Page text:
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Thursday, December 31, 2009

Thermos Cooking


I've wanted to do Thermos Cooking for a while.  The general idea is, you add boiling water to a food, put it in a thermos, and let it slow cook.

I've done little tests in the past, but they were with the cheaper plastic lined deals.  All of the research I did indicated that you needed to use a high quality, stainless steel-lined thermos.


My past tests certainly indicated that the plastic models would not work - even with rice.  So I broke out my trust Stanley one quart thermos to give it a shot.

Beans

I started with beans.  I soaked one cup of red beans over night.  The next morning, I took the soaked beans, two and a half cups of water and some spices, and brought them to a boil.  I covered them and let them boil for 5 minutes.

The beans, spices and liquids were placed in the thermos, given a good shake, and placed on their side.  Every article I had read said to do this to ensure the greatest coverage of water over whatever is being cooked.

I then waited for 6 hours, giving the thermos a shake ever hour or so just to make sure everything was staying covered.

The result?  Total failure.

The beans were still way too hard to eat.  I have a plan to fix this, though (later).

Pasta

Next up were pastas.  Everything I read said that this was a natural for thermos cooking.

I started with orzo.  Personally, I love the shape and cooked texture of orzo.  It is a small, oval-shaped pasta.  I like it for my preps as well because it doesn't have any sharp edges.  This ensures it doesn't pierce my vacuum-sealed bags like spaghetti and other dry pasta have a tendency to do.

I poured one cup of orzo into the thermos, and covered it with about 3 cups of boiling water.  I sealed it, gave it a shake, and placed it on its side for 25 minutes (regular orzo takes about 9 minutes of boiling).

After the allotted time, I poured the contents into a strainer.  It appeared that not all of the orzo came out.  Perhaps half came out, with the other half stuck to the bottom of the thermos in a big ball.

Apparently, there was still a bit of water in the bottom of the thermos, and it made the orzo stick to it - enough so that even when I shook up the thermos, it did not dislodge from the bottom.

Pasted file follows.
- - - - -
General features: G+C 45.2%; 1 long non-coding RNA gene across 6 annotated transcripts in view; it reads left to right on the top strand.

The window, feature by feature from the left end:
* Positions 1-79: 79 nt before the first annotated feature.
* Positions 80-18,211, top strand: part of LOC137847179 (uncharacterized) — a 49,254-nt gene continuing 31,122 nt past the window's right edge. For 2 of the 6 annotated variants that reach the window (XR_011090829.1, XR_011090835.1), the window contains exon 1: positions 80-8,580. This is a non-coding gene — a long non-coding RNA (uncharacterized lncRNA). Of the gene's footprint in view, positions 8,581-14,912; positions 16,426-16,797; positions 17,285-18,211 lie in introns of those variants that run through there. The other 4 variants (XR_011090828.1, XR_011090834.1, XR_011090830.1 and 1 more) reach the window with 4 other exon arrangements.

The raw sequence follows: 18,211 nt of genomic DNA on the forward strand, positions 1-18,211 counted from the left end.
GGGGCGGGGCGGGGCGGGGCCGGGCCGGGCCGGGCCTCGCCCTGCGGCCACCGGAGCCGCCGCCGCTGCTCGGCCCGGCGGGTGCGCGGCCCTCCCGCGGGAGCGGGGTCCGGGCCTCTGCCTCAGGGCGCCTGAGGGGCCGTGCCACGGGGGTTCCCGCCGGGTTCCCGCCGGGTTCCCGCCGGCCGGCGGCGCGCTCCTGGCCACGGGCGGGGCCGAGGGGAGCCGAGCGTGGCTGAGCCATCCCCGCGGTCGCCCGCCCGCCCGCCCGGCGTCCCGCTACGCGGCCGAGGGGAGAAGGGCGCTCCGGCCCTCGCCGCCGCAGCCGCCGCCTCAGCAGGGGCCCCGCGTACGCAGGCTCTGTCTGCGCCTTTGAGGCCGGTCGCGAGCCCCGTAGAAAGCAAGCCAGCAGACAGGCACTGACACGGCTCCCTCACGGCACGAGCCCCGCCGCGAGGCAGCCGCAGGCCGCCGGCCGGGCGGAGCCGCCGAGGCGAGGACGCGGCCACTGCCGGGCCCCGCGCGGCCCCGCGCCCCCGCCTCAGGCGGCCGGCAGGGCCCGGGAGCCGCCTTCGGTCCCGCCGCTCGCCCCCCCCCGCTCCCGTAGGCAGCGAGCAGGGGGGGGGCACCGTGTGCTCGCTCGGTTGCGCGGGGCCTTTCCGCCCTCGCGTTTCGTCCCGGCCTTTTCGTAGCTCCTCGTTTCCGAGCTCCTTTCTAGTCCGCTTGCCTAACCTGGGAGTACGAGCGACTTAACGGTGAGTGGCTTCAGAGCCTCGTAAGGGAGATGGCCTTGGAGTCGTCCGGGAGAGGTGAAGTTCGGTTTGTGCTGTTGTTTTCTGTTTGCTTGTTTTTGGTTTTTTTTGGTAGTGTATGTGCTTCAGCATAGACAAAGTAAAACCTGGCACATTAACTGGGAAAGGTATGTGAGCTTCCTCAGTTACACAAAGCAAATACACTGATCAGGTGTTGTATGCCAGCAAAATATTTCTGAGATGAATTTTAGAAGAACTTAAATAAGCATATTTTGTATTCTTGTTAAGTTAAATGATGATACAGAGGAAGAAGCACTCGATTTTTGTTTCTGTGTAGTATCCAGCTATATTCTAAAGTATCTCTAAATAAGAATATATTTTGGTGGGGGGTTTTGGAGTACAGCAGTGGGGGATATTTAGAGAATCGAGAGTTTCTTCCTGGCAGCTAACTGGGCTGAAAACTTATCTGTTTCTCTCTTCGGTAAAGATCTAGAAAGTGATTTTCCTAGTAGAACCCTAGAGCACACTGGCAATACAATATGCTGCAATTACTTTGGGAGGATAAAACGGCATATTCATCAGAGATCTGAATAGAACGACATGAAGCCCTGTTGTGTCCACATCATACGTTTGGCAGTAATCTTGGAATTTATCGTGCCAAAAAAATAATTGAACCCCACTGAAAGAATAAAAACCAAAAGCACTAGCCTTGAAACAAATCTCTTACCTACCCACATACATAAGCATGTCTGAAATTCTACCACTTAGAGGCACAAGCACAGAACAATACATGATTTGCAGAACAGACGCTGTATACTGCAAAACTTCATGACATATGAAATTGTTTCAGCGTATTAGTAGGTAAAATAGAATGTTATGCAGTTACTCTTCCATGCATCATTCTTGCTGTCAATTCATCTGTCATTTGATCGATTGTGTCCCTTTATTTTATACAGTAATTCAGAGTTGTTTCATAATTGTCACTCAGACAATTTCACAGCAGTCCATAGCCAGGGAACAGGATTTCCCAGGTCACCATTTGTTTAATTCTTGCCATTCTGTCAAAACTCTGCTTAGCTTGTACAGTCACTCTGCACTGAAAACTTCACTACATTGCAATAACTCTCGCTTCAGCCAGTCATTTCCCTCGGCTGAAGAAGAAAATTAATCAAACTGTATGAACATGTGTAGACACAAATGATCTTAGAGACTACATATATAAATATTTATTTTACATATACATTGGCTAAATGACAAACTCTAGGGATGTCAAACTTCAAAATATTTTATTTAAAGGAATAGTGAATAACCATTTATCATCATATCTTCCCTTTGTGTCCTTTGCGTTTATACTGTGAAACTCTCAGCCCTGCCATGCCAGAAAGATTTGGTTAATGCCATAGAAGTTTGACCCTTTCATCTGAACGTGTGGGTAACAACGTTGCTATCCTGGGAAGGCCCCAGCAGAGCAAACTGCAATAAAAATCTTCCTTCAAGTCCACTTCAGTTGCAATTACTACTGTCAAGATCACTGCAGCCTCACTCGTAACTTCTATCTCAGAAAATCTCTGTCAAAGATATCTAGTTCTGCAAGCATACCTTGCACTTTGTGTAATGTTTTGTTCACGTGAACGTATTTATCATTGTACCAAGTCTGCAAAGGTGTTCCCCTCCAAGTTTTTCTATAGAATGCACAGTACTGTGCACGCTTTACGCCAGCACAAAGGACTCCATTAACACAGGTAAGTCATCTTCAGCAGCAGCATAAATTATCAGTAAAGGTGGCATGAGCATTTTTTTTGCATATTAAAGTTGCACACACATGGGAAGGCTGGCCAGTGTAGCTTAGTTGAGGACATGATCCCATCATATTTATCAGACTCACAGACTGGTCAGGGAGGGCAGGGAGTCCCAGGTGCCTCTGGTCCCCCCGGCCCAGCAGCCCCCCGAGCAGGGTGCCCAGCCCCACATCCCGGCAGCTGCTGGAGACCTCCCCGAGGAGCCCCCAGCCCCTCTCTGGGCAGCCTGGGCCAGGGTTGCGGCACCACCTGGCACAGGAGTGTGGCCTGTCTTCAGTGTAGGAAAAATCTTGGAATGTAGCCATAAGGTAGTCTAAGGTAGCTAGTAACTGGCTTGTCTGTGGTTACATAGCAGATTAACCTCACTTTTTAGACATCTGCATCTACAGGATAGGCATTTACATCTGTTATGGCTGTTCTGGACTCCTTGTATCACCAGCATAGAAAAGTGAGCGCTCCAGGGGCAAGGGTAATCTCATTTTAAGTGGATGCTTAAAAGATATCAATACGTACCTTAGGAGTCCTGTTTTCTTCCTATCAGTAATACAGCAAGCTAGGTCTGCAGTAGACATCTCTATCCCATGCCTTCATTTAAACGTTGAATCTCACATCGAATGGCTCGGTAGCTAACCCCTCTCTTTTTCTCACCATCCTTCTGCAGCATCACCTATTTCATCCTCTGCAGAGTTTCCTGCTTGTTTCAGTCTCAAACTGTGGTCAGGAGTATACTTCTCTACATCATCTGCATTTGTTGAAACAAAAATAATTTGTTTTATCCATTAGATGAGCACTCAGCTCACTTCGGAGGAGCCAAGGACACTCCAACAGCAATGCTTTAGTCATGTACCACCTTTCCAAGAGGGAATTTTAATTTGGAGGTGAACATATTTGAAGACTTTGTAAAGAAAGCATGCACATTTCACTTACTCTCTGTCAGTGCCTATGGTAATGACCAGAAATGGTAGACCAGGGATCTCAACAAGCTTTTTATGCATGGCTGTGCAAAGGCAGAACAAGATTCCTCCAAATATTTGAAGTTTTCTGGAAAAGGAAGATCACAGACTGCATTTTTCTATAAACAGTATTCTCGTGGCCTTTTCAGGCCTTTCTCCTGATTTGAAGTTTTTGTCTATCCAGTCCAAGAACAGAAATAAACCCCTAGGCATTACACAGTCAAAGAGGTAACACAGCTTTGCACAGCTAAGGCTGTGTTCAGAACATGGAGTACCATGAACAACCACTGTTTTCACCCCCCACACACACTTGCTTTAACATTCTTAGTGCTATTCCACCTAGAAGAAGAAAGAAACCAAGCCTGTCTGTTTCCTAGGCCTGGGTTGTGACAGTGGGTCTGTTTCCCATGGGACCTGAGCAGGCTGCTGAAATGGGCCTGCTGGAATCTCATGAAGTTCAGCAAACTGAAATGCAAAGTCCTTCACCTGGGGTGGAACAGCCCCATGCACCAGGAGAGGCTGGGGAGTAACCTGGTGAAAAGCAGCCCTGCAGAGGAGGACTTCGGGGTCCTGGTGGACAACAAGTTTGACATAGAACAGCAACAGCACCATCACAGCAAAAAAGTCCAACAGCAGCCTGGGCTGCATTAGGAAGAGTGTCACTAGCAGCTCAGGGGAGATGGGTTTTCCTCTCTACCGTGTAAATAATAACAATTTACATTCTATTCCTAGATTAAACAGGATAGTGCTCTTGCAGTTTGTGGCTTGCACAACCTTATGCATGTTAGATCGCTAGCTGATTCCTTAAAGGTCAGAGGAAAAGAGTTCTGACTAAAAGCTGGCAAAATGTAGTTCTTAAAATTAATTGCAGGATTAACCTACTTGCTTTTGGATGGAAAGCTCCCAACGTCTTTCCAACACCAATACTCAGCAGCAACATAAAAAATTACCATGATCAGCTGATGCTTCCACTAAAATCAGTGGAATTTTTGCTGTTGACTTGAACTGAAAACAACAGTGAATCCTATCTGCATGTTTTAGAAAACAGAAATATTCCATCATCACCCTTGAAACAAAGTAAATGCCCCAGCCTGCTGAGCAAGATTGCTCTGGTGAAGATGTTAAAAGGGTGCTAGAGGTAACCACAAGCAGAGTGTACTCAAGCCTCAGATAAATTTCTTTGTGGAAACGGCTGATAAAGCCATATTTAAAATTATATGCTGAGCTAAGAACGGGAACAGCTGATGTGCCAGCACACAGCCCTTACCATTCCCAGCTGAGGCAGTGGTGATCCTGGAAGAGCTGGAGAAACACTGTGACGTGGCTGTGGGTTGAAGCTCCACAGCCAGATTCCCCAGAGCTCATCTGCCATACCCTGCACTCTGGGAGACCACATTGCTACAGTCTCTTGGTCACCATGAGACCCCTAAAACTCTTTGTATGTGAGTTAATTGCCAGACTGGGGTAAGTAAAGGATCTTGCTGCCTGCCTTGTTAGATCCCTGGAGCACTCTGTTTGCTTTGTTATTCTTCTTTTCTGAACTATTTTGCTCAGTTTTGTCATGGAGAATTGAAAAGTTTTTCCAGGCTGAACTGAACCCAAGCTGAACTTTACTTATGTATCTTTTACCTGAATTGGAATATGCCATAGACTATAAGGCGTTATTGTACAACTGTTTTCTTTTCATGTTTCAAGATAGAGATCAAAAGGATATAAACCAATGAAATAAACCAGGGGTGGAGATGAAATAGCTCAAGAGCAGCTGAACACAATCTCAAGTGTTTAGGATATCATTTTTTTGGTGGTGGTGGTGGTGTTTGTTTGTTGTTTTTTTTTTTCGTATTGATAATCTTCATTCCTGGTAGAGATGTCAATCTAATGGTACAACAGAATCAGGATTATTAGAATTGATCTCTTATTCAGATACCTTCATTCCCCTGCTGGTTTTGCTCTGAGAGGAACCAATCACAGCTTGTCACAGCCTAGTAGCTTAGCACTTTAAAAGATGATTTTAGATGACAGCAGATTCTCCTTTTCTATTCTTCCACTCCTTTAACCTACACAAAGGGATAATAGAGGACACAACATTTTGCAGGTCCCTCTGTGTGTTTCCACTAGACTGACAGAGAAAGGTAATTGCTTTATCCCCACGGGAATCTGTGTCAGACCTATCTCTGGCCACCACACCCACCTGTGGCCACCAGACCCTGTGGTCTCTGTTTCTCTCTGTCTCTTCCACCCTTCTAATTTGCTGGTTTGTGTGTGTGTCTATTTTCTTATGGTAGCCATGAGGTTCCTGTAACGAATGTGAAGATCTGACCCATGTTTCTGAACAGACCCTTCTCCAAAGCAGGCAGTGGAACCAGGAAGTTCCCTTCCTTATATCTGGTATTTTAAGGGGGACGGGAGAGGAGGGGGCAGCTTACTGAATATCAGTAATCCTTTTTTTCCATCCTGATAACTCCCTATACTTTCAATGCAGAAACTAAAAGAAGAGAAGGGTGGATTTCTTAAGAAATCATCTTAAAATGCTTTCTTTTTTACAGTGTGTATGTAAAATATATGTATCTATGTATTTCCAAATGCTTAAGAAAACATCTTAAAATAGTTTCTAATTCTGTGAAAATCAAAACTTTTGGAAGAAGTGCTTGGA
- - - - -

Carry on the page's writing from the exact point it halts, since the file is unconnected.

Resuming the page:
I was eventually able to get it out, and I must say, the orzo was cooked perfectly.  Just a bit al dente, which is how I like it.

Next up was curly-Q pasta (I forget what its real name might be).  It's that corkscrew-looking stuff.  This time, to prevent the sticking pasta problem, I added about a cup of boiling water, THEN a cup of the pasta, and covered that with another 2 cups of  boiling water.  Like the orzo, this had a regular cook time of 9 minutes, so I sealed up the thermos, shook it for good measure, placed it on its side, and set the timer for 25 minutes.

I poured this out into the strainer, and it too was cooked perfectly.  It was a bit broken up, so I'm guessing that it could have spent a little less time in the thermos.

Wheat

Lastly, I did whole-grain wheat - hard winter red wheat, to be precise.

I poured in 3/4 of the wheat, covered it with 3 cups of water, gave it a big shake, and set it on its side.

The next morning, I strained it, and it was perfectly cooked, but cold.  I estimate it was in there for 12 hours.  I took some of the wheat, added a bit of milk and sugar, and had a bowl for breakfast.

It's not really my favorite way of eating rehydrated wheat berries.  I prefer them added to a salad or mixed in with some sort of savory dish.  They're a bit too rubbery/chewy to eat all by themselves, IMO.